A New Legacy for a Historic Building in Tamaqua
An 1870’s furniture factory has been transformed into a beautifully restored modern 5-bedroom boutique inn in the heart of Tamaqua’s historic district. The restoration and renovation of the Bischoff Inn, which concluded in January 2023, revitalized the deteriorating building and restored a key piece of mid-19th century Victorian architecture along Lafayette St. in the city’s west end.
The Conrad Bischoff Planing Mill and Furniture Factory is the earliest industrial building still standing in the district. Long ago used as a furniture manufacturing workshop, today, visitors to the town’s only overnight lodging will find the space carefully restored, preserving many of the original features from its early days.
It All Began with Conrad and Wilhelmina Bischoff
Like so many of our ancestors, Europeans flocked to lands across our region for a new life. Conrad and Wilhelmina Bischoff were no different. The engaged pair immigrated to the United States from Bavaria, Germany, in 1857, and settled into life in Tamaqua.
Conrad trained as a cabinet maker with a fellow German immigrant. He then opened his own cabinet and furniture factory in 1867. With business thriving, he expanded his location in 1870 to the 6,000-square-foot, Lafayette St. building, now home to the Bischoff Inn.
Wilhelmina, a mother of four and an entrepreneur herself, transitioned the family into the undertaking business. Her husband would manufacture simple wooden caskets. She became an undertaker. She used the second floor of their retail shop, located on Broad St., to coordinate funerals. After their deaths, their children carried on the furniture and casket business until 1930. Today, their great- and great-great-grandchildren are still in the family business, running the Zizelmann Gulla Funeral Home in Tamaqua.
Finding a Passion for Restoration
The blighted building had sat vacant and largely unused since its days as a casket manufacturer ended in the 1930’s. Now it has a modern feel that highlights the historical components, like the original beams, exposed brick walls, wooden windows and hardwood floors. This charming and quaint bed-and-breakfast is a welcome addition to the community of Tamaqua.
Its transition from past to present is thanks to owner and developer, Maria Stabio. A California native living in New York City, the artist and painter was in search of an affordable studio and living space when she happened upon Barnesville, Pa. She purchased the Grier City Schoolhouse, a 4-room 3,600-square-foot building, just 15 minutes outside of Tamaqua, in 2015. She then began the 16-month process of making it into the home and studio space she needed. But she didn’t come to the project as an experienced home renovator.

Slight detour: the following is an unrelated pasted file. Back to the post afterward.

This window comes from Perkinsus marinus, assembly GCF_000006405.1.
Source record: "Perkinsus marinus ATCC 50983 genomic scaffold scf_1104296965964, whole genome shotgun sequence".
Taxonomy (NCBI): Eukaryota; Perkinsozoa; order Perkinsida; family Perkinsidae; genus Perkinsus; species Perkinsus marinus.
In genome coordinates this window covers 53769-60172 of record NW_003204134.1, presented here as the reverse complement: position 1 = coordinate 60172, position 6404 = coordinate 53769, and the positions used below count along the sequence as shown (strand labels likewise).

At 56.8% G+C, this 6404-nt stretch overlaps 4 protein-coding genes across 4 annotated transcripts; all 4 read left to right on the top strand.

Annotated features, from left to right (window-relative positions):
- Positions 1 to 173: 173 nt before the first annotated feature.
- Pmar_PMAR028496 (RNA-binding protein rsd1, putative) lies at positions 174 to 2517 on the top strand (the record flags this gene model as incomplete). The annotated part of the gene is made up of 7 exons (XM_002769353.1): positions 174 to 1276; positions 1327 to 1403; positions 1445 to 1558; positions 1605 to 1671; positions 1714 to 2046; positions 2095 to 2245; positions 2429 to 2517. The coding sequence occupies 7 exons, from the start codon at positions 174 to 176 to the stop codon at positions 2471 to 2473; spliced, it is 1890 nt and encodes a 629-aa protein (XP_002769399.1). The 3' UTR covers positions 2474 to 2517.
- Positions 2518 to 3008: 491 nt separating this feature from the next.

“I wasn’t trying to buy a house that was a project,” she said of finding her Schoolhouse property. “I think it was really just me seeing the potential in the house that really was like, oh, it would be so cool if it were like this.”
She did much of the work herself. She refinished the original floors, painted, and even did carpentry work by installing trim and baseboards. And her newfound passion for restoring historic properties was ignited.
Forgotten Structure to Tourist Destination
Stabio wasn’t necessarily looking for another fixer-upper when the prospect of purchasing the former factory was presented to her. In fact, owning a hotel had never crossed the painter’s mind. “I mean, never in a million years did I think I’d own an inn,” she emphasized. “That was not what I ever thought.” But her experience renting a room at her Schoolhouse property on Airbnb led to the idea.
She found herself involved with Dan Evans, a Tamaqua city advocate, who planted the seed. For 20 years the community had tried to find someone to open overnight accommodations without success. With help from Tamaqua City Revitalization and Improvement Zone Authority, or CRIZ, and funding from a PA Dept. of Revenue program that also channeled $1.1 million into economic development projects in the borough in 2022, the idea became a tangible.
Stay to Discover
The design of the inn creates a welcoming atmosphere in its mix of modern and old, with a vintage flair and personal artwork – some created by Stabio, some from her personal collection, as well as from her father, whose collection of found-object art hangs in the lounge.
The first floor of the building contains a lounge, a dining area and four guest rooms, while the upper floor consists of a larger guest room and an apartment for the innkeeper. All guest rooms are uniquely designed, but two of the rooms feature special tributes to the Bischoff family. The Bischoff Suite is the only room fully outfitted with a set of Bischoff-made furniture while the Wilhelmina room features one of their ornate beds, all generously on loan from the Zizelmann family.
“Eric (Zizelmann, great-great-grandson of Conrad and Wilhelmina) worked tirelessly trying to get the furniture pieces restored and ready,” said Maria. “He just worked so hard and it’s just amazing. The way they came out they look really, really good. It’s very full circle. Back to the place they were made. It’s really special.”
“My hope is it really draws people to Tamaqua and gets them to experience what it’s like to be here,” Maria says. “Just really appreciate the area. There’s all these fun things you can do like state parks, wineries, breweries and the restaurants. There are things that are just right here that are really fun and great. Very accessible.”
Book an overnight stay at the Bischoff Inn and spend time exploring Schuylkill County’s coal region and its many outdoor amenities. Visit their website and social page to learn more about their overnight accommodations, as well as a curated guidebook and destination recommendations in the Tamaqua area.
A Peek Inside the Bischoff Inn